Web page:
“Tirloughe Lennoughe's requests set down in articles, and postiled in the margents with our opinions, shall be sent unto you here with.” He shall be created Earl during his life, and his son is to be Baron. “Touching your motion for the increase of the ordinary pay of the soldiers, we think the precedent thereof may be over chargeable, considering the burthen this realm already sustaineth towards the charge there; as also the soldiers may be better satisfied, for that from henceforth their payment shall be more sure and certain than it hath been of late time, when their payments have been more doubtful.” “In explanation of her Majesty's meaning touching the 20,000l.'yearly assigned unto you out of this realm, it is intended also that the revenues growing of that realm shall be issued from time to time by your warrant to the Vice-Treasurer of the Exchequer there, first having regard that all civil officers and patents payable with the revenues of that realm be thereof paid their entertainment as hath been accustomed. And to that effect we do presently write our letters to Sir Edward Fitton, the Vice-Treasurer aforesaid. “For the composition for the cesse that you write of to be made with the gentlemen and inhabitants of the English Pale, it is not thought convenient that her Majesty should give such freedoms and exemptions upon the acceptation of the composition of 1,000 soldiers as that she should be thereby concluded to impose any cesse in case upon any extraordinary accident there should be occasion of the use of any greater number of soldiers for the pacification of any rebellion there, or for the defence against any foreign invasion. Nevertheless if in the respect of victualling 1,000 soldiers, they may be drawn to contribute 2,000l. yearly, we do think in that case her Majesty may be inducted to give them exemptions accordingly for the proportion of such a number. “The inclination of Henry O'Neale, son of Shane O'Neale, being best known to you there, it hath been thought meet to reserve" the disposition of him to your L. own discretion. “Upon understanding of your L. loving entertainment off the citizens of Waterford at the time of your passage by them, we do presently send you for them our letters of thanks both in her Majesty's behalf and in our name ; and the like we do to Sir Lucas Dillon, for his travail, pains, and good assistance of you in all your journeys and causes of her Majesty's service. To the rest that have accompanied you we pray your L. to yield thanks in our behalf.”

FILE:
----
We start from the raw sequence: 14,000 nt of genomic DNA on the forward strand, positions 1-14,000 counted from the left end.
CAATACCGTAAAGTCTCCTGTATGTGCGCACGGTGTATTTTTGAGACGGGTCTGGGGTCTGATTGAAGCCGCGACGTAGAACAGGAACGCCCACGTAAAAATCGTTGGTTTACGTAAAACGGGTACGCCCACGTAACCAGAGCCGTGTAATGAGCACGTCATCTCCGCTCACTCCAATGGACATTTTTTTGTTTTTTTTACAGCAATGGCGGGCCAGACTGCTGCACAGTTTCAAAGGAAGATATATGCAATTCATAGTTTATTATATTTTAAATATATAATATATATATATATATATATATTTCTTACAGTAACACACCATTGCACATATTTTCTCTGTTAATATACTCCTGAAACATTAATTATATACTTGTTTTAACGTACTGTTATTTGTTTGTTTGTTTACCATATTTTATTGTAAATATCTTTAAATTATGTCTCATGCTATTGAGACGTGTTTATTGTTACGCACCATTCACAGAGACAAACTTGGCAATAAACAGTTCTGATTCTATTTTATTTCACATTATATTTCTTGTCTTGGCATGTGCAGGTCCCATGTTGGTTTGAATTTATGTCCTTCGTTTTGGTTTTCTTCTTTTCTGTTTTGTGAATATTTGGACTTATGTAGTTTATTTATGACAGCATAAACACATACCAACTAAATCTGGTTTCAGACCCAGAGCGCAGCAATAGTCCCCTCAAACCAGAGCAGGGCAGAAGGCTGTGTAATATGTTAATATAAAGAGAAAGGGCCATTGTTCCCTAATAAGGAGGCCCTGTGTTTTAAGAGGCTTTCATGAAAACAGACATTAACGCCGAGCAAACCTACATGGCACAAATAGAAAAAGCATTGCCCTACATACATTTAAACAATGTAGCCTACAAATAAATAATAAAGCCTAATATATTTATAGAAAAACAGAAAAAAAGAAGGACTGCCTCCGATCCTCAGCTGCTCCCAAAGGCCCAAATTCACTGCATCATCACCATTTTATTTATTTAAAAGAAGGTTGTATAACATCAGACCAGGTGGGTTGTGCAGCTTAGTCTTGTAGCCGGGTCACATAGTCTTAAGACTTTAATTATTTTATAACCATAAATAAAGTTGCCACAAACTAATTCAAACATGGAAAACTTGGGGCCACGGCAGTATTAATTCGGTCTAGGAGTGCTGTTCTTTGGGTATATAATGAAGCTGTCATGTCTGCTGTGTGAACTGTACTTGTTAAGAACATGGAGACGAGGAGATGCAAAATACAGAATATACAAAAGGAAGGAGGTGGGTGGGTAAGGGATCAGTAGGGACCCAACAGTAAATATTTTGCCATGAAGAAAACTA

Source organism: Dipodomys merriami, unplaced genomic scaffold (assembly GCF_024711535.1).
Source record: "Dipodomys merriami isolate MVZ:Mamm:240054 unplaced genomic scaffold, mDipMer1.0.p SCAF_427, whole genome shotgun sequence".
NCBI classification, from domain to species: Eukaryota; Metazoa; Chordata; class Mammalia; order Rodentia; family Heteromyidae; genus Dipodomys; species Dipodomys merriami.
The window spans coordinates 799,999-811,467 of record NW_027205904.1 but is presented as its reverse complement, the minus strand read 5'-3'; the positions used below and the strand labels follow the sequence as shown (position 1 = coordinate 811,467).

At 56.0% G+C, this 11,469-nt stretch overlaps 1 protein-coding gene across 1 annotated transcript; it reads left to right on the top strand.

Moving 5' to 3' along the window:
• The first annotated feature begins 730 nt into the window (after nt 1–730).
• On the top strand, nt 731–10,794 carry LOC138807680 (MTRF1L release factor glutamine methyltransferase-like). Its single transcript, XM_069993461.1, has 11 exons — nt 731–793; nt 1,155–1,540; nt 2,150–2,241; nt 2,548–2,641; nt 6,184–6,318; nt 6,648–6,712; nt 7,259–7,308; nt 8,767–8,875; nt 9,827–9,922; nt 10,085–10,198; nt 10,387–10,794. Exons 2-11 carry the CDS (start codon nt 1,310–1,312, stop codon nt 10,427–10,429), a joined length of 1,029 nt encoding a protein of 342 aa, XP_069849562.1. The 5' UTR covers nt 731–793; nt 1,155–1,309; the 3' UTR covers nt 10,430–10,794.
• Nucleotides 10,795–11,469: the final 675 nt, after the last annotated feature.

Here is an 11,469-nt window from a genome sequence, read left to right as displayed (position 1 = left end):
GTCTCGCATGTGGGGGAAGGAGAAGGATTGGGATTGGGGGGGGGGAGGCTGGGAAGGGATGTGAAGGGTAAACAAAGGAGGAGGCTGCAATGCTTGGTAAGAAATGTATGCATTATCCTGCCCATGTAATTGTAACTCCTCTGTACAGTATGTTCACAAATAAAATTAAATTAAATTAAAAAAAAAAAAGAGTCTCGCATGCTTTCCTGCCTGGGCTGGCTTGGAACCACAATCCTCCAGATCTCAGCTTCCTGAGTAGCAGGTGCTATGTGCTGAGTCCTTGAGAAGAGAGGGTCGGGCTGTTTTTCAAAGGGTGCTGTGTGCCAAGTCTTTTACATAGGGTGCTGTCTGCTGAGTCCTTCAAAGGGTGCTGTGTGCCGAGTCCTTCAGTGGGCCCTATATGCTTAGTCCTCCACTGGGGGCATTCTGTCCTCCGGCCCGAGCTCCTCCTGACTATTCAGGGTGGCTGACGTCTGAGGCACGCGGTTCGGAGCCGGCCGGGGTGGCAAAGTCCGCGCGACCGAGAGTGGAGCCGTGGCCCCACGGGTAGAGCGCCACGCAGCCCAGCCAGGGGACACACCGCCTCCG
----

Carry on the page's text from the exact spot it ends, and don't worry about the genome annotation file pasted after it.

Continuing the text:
Hampton Court, 24 January 1575.
Contemp. copy. Pp. 4.
Headed incorrect/y : From the Queen to the Lord Deputy.

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From Waterford, on 15th December last, I wrote of my passage through Meath and Leinster. The English Pale is in quiet, through the careful service of my Lord of Upper Ossory, whom I left my lieutenant of the King's and Queen's Counties. My expedition in these parts is now ended, and I am ready to pass into another province. The night after I departed from Waterford I lodged at Corraghemore, the house that the Lord Power is baron of The Poerne country is one of the best ordered countries in the English Pale, through the suppression of coyne and livery. They are both willing and able to bear any reasonable subsidy towards the finding and entertaining of soldiers and civil ministers of the laws; and the lord of the country, though possessing far less territory than his neighbour, lives in show far more honorably and plentifully than he or any other in that province. Albeit the soil is for the most part barren, yet there is no gentleman or freeholder in that country but may make more of an acre of land there than they have of three in the county of Kilkenny, where the soil is very good, or in the Decies next adjoining on the other side. Of the Decies Sir James FitzGerald is chief lord. “His brother was Wiscount of the same, who being the first so created, and dying without issue male, his lands (though not his title) descended to this gentleman, who is one of bad government; and so it well appeareth, for being left by his brother and other friends very rich, is since much spent, and almost no better than a bankrout.” His lands are four times as much as my Lord Power's, and yet made so waste, that competent food cannot be found for a mean family in good order, yet are there harboured and live more idle vagabonds than good cattle bred. The rest of that country is either in mean gentlemen's hands, (who have had long continuance of antientie and dwelling there) or else in citizen's hands of Waterford, by purchase or mortgage. But all are desirous of reformation. From thence I came to Dungarvan Castle, where I lodged three nights, and whither the Earl of Desmond came to me and humbly offered his service. That town, of late, is much decayed by the rebellion of James FitzMaurice, but in great hope of amendment by the diligent travail of Henry Davells, constable of the castle there. I passed from Dungarvan to Sir John of Desmond's, leaving Yoghall, for they were not able to receive me and my train by reason of the great spoils done upon them in the rebellion. Passing out of the county of Waterford I entered the county of Cork, and from Sir John's came to the Lord Barrie's, and on the 23 December arrived at Cork, where I was received with all joyfulness, tokens, and shows. I abode there six weeks. The townsmen received half of the soldier's wages for his board, fire, and lodging. That city well approves